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Crossing The Simpson Desert For Beginners (Part 1)

by Barry Peters on 6th July 2012 in Australian Outback | 31 comments

For many four-wheel drivers, crossing the Simpson Desert is one of the great ‘must dos’. On the other hand, some find the very thought so daunting that it is never contemplated. The Simpson Desert is one of Australia’s great wilderness areas; a place of stark beauty and, for the most part, wonderful serenity. It is a place that is quite accessible with the right vehicle, the right preparation and the right attitude.

Simpson Desert

Not a bad part of the world, aye?

With so many people having 4WDs, but not leaving the bitumen, the potential for many more people to experience this amazing area is enormous. This is the first of 3 articles which will cover the essentials for planning a successful crossing that will provide great stories and significant “bragging rights” for years to come. There are significant challenges, but meeting these is not only rewarding but a whole lot of fun.

Having made two previous crossings and with number three about to happen, it’s certainly not a trip I take lightly, and preparation is the key to success.

The 3 articles will cover the following:

Part 1 – Vehicle preparation and how to get there

Part 2 – Meeting the challenges of remote area travel

Part 3 – A retrospective: what happened on our most recent trip

Safety in numbers.

The Vehicle

  • A high clearance 4WD with low range capability is a must and it must be in tip-top condition. This is not a place for all wheel drives and “soft-roaders”.
  • Have your mechanic give the vehicle a thorough check and service and ensure they know you are about to do a Simpson crossing so they appreciate the importance of the job they are doing.
  • It’s also important to note, even though they are not currently banned in the Simpson, that I am strongly of the opinion that this is not a place for trailers, no matter how strongly.
    • The desert contains the rusting remains of many that didn’t make it, picked over for any useable parts and left as a constant reminder of the folly of this action.
    • Another constant reminder of the inadvisability of trailers is found at the top of most dunes.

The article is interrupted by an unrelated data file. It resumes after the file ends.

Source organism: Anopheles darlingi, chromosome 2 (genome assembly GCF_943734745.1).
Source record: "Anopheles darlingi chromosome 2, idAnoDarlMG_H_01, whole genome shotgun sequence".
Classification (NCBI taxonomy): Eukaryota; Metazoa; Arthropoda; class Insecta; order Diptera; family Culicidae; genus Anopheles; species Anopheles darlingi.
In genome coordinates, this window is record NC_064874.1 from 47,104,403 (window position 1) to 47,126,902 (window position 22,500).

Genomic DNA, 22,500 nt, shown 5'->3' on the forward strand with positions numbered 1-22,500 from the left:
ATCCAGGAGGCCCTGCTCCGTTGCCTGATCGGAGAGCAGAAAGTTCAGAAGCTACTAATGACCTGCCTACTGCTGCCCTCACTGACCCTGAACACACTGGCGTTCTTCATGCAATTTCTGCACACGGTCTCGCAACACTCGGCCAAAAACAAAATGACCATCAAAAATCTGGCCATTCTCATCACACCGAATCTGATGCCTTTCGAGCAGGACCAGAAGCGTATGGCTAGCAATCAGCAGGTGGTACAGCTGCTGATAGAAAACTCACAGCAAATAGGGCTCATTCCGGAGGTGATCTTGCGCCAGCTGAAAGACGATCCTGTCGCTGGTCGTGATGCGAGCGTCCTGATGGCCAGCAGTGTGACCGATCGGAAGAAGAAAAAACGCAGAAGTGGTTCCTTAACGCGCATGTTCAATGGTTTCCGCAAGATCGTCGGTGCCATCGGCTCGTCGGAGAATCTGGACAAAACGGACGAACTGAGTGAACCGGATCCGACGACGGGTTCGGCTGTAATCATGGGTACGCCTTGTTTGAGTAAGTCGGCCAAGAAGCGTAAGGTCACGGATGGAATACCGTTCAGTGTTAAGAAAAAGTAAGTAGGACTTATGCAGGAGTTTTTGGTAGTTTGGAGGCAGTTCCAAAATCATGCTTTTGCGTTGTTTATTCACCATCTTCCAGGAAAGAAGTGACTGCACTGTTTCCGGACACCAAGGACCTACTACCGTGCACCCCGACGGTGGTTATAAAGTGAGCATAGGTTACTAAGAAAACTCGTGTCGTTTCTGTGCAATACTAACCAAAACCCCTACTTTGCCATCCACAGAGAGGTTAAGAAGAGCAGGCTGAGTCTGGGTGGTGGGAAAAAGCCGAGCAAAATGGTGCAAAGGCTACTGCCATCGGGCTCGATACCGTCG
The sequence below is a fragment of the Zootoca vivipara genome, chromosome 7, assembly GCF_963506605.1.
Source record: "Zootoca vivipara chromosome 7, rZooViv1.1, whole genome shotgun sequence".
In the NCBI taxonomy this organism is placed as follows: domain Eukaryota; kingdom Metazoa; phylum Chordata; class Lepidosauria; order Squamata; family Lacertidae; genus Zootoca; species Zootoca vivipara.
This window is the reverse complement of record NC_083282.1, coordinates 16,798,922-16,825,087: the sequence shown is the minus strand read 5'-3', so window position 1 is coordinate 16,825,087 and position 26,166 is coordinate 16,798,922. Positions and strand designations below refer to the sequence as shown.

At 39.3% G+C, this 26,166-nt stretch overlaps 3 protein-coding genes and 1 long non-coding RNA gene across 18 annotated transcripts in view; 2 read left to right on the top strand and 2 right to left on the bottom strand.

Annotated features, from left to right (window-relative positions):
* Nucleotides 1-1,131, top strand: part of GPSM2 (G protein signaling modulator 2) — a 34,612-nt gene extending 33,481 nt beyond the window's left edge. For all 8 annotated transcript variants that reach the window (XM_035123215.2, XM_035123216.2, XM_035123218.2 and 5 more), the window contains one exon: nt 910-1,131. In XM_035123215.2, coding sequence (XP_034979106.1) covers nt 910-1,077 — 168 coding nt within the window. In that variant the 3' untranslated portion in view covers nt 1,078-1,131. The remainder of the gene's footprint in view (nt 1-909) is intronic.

• The large pot holes found as you near many crests are the result of wheel-spin as vehicles try to crest the dunes. The most common reasons – trying to haul a tonne or more of trailer over the top, or tyre pressures too high causing a lack of traction.
    • Having a broken down vehicle recovered from the desert could cost you thousands, so place as little stress on it as possible. I have little doubt that it will only be a matter of time before trailers are banned.

Now let’s look at some specifics.


One of the biggest challenges of all – how do you carry enough fuel and water and not exceed your Gross Vehicle Mass?

Shade is handy in the fierce desert sun.

  • Depending on where your last fuel stop is and which route you intend to take, you will need enough fuel to travel from 600 – 800km. Not nice smooth hig h range bitumen driving, but power sucking sandy tracks, dune climbs and probably some low range work for good measure.
    • Obviously there will be many factors that will contribute to your fuel consumption so a very handy reference is the ExploreOz.
    • Keep in mind that a good margin for error is required. Bad weather can require much harder going than usual, sucking even more fuel out of the tank.
  • A long range fuel tank is a great asset here, but not essential. If this is not going to be the type of trip you do often, the expense of a long range tank is probably not justified.
  • The other option is to use fuel safe jerry cans. These come in 10 and 20 litre sizes and, especially if carrying petrol, should be carried on roof racks.
    • Diesel, being far less volatile, can be carried inside the vehicle. Make sure you have a funnel with a fine mesh filter to ensure no dirt gets into the tank.
    • Also keep in mind that roof racks and the roof itself will have a weight limit – check your manufacturer’s recommendations. Never exceed this as broken racks from over-loading are quite common – they form another part of the litter found in the desert.